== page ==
Shingles: The Top Four Choices

For every part of the roof's complex assembly, from soffits and sheathing, to flashing and underlayment, there is a purpose. Nothing on your roof, however, is as important as shingles.

For every part of the roof’s complex assembly -- from soffits and sheathing, to flashing and underlayment -- there is a purpose. Nothing on your roof, however, is as important as shingles. KTM Roofing Company takes a consultative design approach in order for you to decide on the best shingle for your home and budget.

As the outermost layer, shingles are the key to optimizing a home’s interior comfort, eliminating exterior damage, and ensuring the roof reaches its expected lifespan. The key is to find the right shingles for your specific needs.

While they may look good from the outside, the wrong shingles compromise your home’s entire protective canopy, leaving your family vulnerable to financial (if not physical) hardship from the very first rainstorm.

To help resolve any confusion, we’ve called upon Georgia’s home exterior expert KTM Roofing Company to explain the pros and cons of the top four shingles options in today’s market.

Asphalt

Asphalt shingles are also called “steep slope” shingles, as they are recommended for roofs with 4/12 pitches or above (i.e. four inches of rise per 12 inches of horizontal run).

Asphalt shingles are made up of fiberglass infused with asphalt, then they’re embedded with stones for UV-protection, zinc and copper for algae resistance (the black streaking you see on older roofs). Asphalt shingles are the most popular shingles across the board.

Pros:

  • Affordable: $2-4 per square foot,
  • Cost for an average 2-story, 2,000-square foot home: $4,000-$24,000
  • Wide variety of shapes, styles, and colors
  • Huge “faux” market that replicates the look of higher-end materials such as wood shakes and slate.
  • Expected lifespan 20-50 years

Cons:

  • Don’t hold up in areas of extreme temperature fluctuations
  • Prone to cracking, breaking, and wear when exposed to damaging winds or hail

Wood

Wood shingles are cut from old growth woods such as western red cedar, redwood, southern yellow pine, and cypress. There are two types.  Shingles are sawn flat, with uniform ends, and they’re evenly tapered evenly from front to back.  Shakes are thicker, hardier, and have a more natural shape.

Pros:

  • Aesthetically pleasing, rural charm, natural beauty
  • Hold up well in dry, temperate climates
  • Long life expectancy when treated (up to 50 years)

Cons:

  • Cost-prohibitive: $6-12 per square foot
  • Cost for an average home: $12,000-$72,000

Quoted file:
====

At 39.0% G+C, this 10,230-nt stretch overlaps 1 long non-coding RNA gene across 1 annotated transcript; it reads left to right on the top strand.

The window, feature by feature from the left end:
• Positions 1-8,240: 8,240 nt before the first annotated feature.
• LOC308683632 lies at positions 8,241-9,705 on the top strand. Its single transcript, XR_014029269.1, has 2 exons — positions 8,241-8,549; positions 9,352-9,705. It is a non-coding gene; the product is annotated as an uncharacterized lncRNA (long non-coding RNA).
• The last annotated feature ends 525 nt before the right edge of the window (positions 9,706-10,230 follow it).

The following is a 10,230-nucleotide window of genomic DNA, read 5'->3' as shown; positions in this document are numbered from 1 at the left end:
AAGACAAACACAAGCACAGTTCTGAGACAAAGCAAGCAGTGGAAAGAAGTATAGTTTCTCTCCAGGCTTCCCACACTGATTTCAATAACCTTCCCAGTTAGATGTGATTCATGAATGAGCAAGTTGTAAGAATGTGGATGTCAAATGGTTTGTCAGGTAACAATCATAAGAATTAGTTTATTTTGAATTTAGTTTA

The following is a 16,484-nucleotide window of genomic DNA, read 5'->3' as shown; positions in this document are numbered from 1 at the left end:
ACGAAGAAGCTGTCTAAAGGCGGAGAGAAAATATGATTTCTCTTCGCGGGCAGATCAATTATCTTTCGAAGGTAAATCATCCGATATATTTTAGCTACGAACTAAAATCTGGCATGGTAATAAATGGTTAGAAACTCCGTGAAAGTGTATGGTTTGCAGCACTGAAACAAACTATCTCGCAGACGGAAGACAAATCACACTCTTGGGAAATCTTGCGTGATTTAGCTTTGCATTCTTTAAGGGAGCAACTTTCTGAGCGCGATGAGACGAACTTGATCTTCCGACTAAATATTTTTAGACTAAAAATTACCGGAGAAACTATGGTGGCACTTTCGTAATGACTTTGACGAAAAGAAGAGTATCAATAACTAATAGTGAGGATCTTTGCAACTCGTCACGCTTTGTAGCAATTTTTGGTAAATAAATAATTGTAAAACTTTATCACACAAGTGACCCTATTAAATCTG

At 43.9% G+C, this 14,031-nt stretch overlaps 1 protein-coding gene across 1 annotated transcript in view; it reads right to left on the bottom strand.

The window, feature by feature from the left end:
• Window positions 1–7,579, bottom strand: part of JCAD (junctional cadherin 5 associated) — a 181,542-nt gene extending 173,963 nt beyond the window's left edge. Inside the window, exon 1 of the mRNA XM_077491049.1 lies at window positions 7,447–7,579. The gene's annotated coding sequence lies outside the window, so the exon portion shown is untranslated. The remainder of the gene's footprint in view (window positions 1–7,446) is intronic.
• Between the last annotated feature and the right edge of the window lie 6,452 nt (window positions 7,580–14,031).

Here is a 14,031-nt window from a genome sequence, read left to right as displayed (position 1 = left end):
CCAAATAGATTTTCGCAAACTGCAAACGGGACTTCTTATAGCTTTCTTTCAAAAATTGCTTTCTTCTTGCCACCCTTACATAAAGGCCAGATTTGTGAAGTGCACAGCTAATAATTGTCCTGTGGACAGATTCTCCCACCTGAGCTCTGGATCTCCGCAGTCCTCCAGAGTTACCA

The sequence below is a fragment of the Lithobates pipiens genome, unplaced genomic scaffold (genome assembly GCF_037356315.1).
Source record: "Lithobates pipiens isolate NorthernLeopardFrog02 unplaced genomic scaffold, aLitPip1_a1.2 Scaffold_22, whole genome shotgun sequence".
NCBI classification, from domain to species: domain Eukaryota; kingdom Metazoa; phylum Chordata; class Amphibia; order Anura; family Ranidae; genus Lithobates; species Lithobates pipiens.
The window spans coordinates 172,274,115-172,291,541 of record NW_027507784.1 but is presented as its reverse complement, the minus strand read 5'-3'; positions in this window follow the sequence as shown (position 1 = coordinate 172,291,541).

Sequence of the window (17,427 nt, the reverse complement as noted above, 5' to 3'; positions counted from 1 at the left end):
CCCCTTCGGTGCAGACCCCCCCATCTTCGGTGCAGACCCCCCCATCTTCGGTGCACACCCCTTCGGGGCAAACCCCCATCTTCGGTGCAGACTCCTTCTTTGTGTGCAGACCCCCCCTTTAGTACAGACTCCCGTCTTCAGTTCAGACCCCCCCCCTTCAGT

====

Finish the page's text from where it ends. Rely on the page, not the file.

• Prone to insects, mold, termites, and rot if left untreated
  • Some building codes prohibit their use due to their low fire-resistance ratings
  • When treated they’re no longer recyclable

Tile

Tile shingles are made from sun or oven-baked natural terracotta clay or concrete. They’re a classic roofing feature of Mediterranean, Mission, Santa Fe, French Provincial, and Spanish style architecture. Tile shingles work on roofs with pitches 4/12 or above.

Pros:

  • Beautiful, European feature that’s sure to enhance curb appeal
  • High fire resistance
  • Great for dry climates and easily glazed to maximize weather resistance
  • Customizable; easy to replicate wood shingles, shakes and slate
  • Easy to replace and recyclable
  • Long lasting. Clay tiles are part of the “lifetime” roof family, and often come with lifetime warranties.

Cons:

  • Cost-prohibitive: $8-$20 per square foot
  • Cost for an average home: $16,000-$120,000
  • Only certain roofing structures can support their weight; installation must be approved by local building authorities
  • It has to be walked on by a professional in order to avoid breaks and cracks.

Slate

Like tile, slate is a high-end product, magazine worthy shingles, made of natural rock that’s been quarried and cut. It is a flat product.

Pros:

  • Part of the “lifetime” roof family. Known to last up to 100 years.
  • High fire-resistance
  • Virtually indestructible
  • Infinite range of colors and characteristics depending on where it was quarried

Cons:

  • Cost-prohibitive: $9-$16 per square foot
  • Cost for an average home: $18,000-$96,000
  • Like tile, its heavy weight necessitates far greater structural support and the approval of building authorities
  • Must be installed by an experienced master roofer due to its complexity
  • Might be hard to find a local specialist for repairs

 

If you need to understand how to approach a roof-remodel or rebuild, KTM Roofing Company can always come out for a consultation or to answer any questions.

 


ENJOY THIS ARTICLE? Sign up for more articles, tips and savings

KTM Roofing Company, Inc.
(404) 920-4072

Business overview

KTM HAS WON KUDZU'S BEST OF 2013, 2014, 2015 & 2016 CONTRACTOR AWARD! THANK YOU FOR ALL THE VOTES!!! We are celebrating 32 years in business!

We are an Atlanta-based roofing installation company that has built a reputation for dependability, professionalism and estimating precision. KTM Roofing has been locally...

Read more »

Videos & Photos

Kudzu Business Solutions

ENJOY THIS ARTICLE? Sign up for more articles, tips and savings